SurvivorSurvivor: Blood vs Water

Individual Games – Writing the Playbook

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This season has created a game unlike any Survivor before it, and it has been fascinating to watch the players figure out the best way to make use of the elements introduced this season. Yet the boldest move of the episode was one that could have been made in any Survivor season, and the most surprising thing about it was that it hadn’t been done before. A paranoid Caleb pulled in outsiders, Katie and Ciera, to take out the head of the tribe, Brad. Nobody went into that Tribal Council expecting to write Brad’s name down, yet Brad’s torch was snuffed, all because Caleb dared to have a voting discussion in front of Jeff Probst.

We do have a few precedents which come close: in Fiji Alex made it clear to his allies that he would be voting for Michelle, and there was Caramoan’s infamous Three Immune Amigos tribal council where Phillip went home. But Caleb’s approach was far more direct and simple—and it very nearly didn’t happen. Jeff explained to Entertainment Weekly that Caleb decided he would come out with it if Jeff asked him just one more question… and Jeff unwittingly did. Nobody expected it; Vytas tweeted that he had been sure Ciera was going home, and the women must have been hoping for Caleb at best.

Through one spontaneous decision, the whole dynamics of the tribe changed.

A blurred line between friendships and alliances

If you’ve been reading this column for the past few weeks, you’ll know my pet theory that Hayden, Vytas, Ciera and Katie were all in an alliance. Considering how Vytas and Hayden tried their best to get rid of Ciera this week, that seems to put paid to my hope that they and the women were the true power in the tribe. Of course, believing in a secret power alliance that is really running the show is a rookie mistake and I apologize for making it.

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That said, I can’t drop the theory altogether. As I said last week, if Hayden is comfortable enough with this foursome to talk about turning against Brad, then he has to have reason to trust them. Otherwise, Ciera and Katie would be going to Brad with: “Before you think about voting one of us off, just bear in mind that Hayden was campaigning for your boot!” Perhaps they should have done that anyway—for all we know, maybe they did and Brad didn’t believe them. The fact remains, you don’t talk about turning against the head of the tribe if you don’t trust the people you’re with not to go bearing tales.

Or, if you’re Caleb, you talk about turning against him publicly, so there’s no need for anybody to keep it a secret. Stephen Fishbach, on Know It Alls, made the excellent point that Caleb’s move might have endeared him to the two women but it’s probably broken his trust with Hayden and Vytas. He succeeded in his play, but that doesn’t mean it was a good one. Surprisingly, Caleb even has a secret scene where he says he would love to keep Brad around to the merge, because he knows everybody will be gunning for him instead of Caleb. Throwing that away for some ill-founded paranoia seems like a huge mistake!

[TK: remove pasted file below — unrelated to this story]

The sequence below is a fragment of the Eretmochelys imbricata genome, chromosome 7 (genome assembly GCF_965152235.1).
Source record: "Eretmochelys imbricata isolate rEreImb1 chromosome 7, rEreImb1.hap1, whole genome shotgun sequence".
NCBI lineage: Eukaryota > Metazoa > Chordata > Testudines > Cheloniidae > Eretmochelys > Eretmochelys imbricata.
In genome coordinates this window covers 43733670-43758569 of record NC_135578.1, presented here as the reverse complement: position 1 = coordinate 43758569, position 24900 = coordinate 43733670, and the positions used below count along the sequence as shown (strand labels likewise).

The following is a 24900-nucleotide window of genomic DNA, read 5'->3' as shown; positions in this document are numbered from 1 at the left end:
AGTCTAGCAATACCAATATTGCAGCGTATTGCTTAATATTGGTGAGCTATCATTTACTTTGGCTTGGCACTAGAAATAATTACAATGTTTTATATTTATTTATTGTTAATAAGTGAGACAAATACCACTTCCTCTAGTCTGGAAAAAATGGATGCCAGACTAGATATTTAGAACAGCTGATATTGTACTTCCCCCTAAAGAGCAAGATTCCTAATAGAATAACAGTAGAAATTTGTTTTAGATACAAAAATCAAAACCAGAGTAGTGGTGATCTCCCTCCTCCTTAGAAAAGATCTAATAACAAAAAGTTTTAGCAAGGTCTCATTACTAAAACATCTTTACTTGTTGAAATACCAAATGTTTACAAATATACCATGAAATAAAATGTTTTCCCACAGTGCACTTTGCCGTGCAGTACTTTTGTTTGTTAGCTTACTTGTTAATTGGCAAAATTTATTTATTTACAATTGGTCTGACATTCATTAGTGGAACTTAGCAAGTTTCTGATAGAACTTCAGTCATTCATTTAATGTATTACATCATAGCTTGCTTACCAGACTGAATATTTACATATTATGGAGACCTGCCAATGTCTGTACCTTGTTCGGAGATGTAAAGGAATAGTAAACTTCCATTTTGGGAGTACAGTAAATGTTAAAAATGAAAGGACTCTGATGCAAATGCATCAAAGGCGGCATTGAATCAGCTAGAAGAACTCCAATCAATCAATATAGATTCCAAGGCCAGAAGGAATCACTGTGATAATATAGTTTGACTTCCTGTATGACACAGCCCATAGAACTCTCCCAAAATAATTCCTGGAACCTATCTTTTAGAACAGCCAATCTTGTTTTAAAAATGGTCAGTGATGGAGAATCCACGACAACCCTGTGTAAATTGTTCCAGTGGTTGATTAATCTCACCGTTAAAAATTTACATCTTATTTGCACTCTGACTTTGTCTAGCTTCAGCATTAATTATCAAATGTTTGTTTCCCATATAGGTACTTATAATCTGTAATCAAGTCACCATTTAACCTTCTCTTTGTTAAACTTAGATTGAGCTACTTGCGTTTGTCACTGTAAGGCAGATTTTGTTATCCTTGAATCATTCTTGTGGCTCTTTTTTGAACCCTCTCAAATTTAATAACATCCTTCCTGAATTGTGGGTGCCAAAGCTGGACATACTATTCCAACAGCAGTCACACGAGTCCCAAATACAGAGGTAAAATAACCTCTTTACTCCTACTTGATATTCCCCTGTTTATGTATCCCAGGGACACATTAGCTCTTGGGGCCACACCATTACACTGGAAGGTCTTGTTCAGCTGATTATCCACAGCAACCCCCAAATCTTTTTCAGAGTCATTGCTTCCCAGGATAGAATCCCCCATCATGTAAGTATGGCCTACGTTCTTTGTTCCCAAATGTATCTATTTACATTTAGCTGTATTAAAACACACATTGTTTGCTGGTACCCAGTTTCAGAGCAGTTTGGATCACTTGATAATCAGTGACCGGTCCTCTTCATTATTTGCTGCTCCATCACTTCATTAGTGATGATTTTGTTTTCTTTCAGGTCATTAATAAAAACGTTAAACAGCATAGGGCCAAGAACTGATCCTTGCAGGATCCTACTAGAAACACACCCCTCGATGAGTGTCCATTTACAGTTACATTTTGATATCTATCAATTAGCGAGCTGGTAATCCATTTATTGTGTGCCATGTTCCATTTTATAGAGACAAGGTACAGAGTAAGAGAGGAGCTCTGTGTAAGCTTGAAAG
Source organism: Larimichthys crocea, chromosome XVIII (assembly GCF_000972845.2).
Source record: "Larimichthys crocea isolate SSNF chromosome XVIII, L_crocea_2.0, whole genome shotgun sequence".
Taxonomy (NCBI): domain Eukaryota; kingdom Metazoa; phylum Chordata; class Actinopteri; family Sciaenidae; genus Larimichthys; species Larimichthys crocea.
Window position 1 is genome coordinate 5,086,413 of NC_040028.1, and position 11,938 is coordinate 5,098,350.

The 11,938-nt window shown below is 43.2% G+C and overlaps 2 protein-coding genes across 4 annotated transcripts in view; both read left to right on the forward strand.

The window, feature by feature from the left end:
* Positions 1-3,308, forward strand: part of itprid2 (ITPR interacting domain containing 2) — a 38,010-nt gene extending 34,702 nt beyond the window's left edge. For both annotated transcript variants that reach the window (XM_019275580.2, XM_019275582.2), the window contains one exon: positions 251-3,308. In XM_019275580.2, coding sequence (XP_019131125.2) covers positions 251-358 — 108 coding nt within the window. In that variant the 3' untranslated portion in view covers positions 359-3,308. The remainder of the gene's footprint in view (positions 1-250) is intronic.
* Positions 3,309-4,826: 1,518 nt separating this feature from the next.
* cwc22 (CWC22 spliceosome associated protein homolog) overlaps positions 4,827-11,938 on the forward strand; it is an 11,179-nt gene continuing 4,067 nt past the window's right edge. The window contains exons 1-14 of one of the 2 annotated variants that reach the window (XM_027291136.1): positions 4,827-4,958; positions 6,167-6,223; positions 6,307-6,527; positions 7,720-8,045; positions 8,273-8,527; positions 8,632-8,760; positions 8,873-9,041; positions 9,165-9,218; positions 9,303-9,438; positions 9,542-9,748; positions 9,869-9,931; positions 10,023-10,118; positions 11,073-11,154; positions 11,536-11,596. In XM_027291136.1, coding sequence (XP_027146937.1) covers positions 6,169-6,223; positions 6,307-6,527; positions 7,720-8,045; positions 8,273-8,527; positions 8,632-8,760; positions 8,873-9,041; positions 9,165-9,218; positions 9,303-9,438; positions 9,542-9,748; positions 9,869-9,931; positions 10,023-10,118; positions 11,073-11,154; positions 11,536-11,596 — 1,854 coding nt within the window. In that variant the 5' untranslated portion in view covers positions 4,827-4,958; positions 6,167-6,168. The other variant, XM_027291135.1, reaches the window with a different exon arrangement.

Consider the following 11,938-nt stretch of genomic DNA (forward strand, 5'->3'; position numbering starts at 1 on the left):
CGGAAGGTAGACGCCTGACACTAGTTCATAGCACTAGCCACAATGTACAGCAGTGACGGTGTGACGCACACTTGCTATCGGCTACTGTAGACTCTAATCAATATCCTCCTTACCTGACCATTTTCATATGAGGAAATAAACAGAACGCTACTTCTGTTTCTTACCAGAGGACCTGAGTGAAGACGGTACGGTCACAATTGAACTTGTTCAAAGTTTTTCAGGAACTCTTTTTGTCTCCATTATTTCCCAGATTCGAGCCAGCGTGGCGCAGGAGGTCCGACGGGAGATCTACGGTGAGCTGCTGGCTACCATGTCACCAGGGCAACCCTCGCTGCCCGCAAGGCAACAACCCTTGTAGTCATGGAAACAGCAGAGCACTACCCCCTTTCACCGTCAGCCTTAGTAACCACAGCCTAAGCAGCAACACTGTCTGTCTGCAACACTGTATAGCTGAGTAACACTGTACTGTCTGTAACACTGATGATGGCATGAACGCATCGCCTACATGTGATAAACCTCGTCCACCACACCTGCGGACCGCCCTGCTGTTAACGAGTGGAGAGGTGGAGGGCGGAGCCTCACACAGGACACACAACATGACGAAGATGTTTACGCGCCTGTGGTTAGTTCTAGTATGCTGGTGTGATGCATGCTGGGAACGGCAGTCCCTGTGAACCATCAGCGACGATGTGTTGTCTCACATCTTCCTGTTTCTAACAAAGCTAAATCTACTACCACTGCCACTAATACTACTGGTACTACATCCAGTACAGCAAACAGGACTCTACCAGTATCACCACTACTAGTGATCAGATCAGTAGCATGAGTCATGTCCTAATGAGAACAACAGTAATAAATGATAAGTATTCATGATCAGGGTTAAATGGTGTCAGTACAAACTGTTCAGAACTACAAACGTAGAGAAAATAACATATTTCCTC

However, Caleb has another secret scene this week which provides an extra insight into his motivations, for it turns out he’s very close to Ciera. The combination of Ciera and Caleb on the same tribe seemed designed to provoke controversy, considering Ciera’s political stance. However, they both come from conservative, rural backgrounds, and have more in common than otherwise. Both are used to dealing with prejudice—for Caleb, it’s his sexuality; for Ciera, her teenage pregnancy. Because of this, Caleb was unconcerned by Ciera’s initial shock on discovering he was Colton’s fiancé rather than his brother, and he admires how she’s struggled through with a child, since his mother had a similar experience.

We know from a confessional of Ciera’s, two weeks ago, that she had sufficient respect for Caleb to question her own views on gay marriage. There’s no suggestion that either of them ever made an official alliance with the other, but there’s a definite friendship between this pair, and on Survivor, friendships are a great lead-in to an alliance.

It’s hardly surprising that Caleb was reluctant to vote out somebody he was so close to. (Perhaps had it been Katie on the chopping block, he’d have kept quiet?) Besides, if Laura Morett had been as angry about her loved ones vote off as Gervase, Tyson and Candice had been, who’s to say that Brad wouldn’t have voted Caleb off to give himself a break for one duel?

One way of looking at the post-tribal situation is that since Vytas and Hayden wrote Ciera’s name down, there will be a rift between her and them. Caleb just reinforced his friendship with Ciera by saving her backside and allied with both women by default once he brought them into his vote; Caleb also still has his alliance with the guys. This does, indeed, put Caleb at the core of the tribe, connected to both factions and able to decide which way the vote will go next Tribal Council.

But that brings us right back to my pet theory of Hayden, Vytas, Ciera and Katie being in an alliance which excludes Caleb. Considering Vytas and Hayden were ready to vote Ciera out this week (and that Vytas had felt John’s boot was too early last week), it’s clear that this alliance would be secondary to the five guys alliance. Possibly they intended to go to the merge with the guys but were keeping the women on side with a view towards using their votes to seize control at the endgame.

That kind of strategy assumes you’re in the majority at the merge, so it would make sense to cut Ciera loose before Brad, Caleb or John. Now they’re down to five, do they keep focusing on challenge-strength, do they start planning for entering the merge with a minority or have they reached the point of every man for himself?